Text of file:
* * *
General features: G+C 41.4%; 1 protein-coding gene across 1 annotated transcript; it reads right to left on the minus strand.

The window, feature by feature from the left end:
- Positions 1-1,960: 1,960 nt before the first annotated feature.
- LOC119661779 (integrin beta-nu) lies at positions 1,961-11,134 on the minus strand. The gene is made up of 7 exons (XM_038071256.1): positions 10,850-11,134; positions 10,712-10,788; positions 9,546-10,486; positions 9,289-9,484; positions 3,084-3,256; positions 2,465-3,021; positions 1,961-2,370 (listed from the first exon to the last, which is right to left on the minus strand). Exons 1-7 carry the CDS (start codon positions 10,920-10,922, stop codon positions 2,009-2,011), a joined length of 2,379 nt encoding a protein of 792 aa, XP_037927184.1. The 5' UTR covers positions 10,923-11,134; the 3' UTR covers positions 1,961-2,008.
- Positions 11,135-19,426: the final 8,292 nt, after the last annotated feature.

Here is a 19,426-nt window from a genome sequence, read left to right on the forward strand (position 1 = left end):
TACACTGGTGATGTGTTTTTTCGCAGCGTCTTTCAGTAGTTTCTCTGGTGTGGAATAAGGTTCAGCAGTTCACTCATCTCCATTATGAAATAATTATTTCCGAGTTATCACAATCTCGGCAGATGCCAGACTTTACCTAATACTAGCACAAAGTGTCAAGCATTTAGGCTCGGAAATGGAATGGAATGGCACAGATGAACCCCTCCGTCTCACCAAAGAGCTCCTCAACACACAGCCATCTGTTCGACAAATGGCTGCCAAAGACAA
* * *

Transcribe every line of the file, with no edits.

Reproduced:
General features: G+C 41.4%; 1 protein-coding gene across 1 annotated transcript; it reads right to left on the minus strand.

The window, feature by feature from the left end:
- Positions 1-1,960: 1,960 nt before the first annotated feature.
- LOC119661779 (integrin beta-nu) lies at positions 1,961-11,134 on the minus strand. The gene is made up of 7 exons (XM_038071256.1): positions 10,850-11,134; positions 10,712-10,788; positions 9,546-10,486; positions 9,289-9,484; positions 3,084-3,256; positions 2,465-3,021; positions 1,961-2,370 (listed from the first exon to the last, which is right to left on the minus strand). Exons 1-7 carry the CDS (start codon positions 10,920-10,922, stop codon positions 2,009-2,011), a joined length of 2,379 nt encoding a protein of 792 aa, XP_037927184.1. The 5' UTR covers positions 10,923-11,134; the 3' UTR covers positions 1,961-2,008.
- Positions 11,135-19,426: the final 8,292 nt, after the last annotated feature.

Here is a 19,426-nt window from a genome sequence, read left to right on the forward strand (position 1 = left end):
TACACTGGTGATGTGTTTTTTCGCAGCGTCTTTCAGTAGTTTCTCTGGTGTGGAATAAGGTTCAGCAGTTCACTCATCTCCATTATGAAATAATTATTTCCGAGTTATCACAATCTCGGCAGATGCCAGACTTTACCTAATACTAGCACAAAGTGTCAAGCATTTAGGCTCGGAAATGGAATGGAATGGCACAGATGAACCCCTCCGTCTCACCAAAGAGCTCCTCAACACACAGCCATCTGTTCGACAAATGGCTGCCAAAGACAA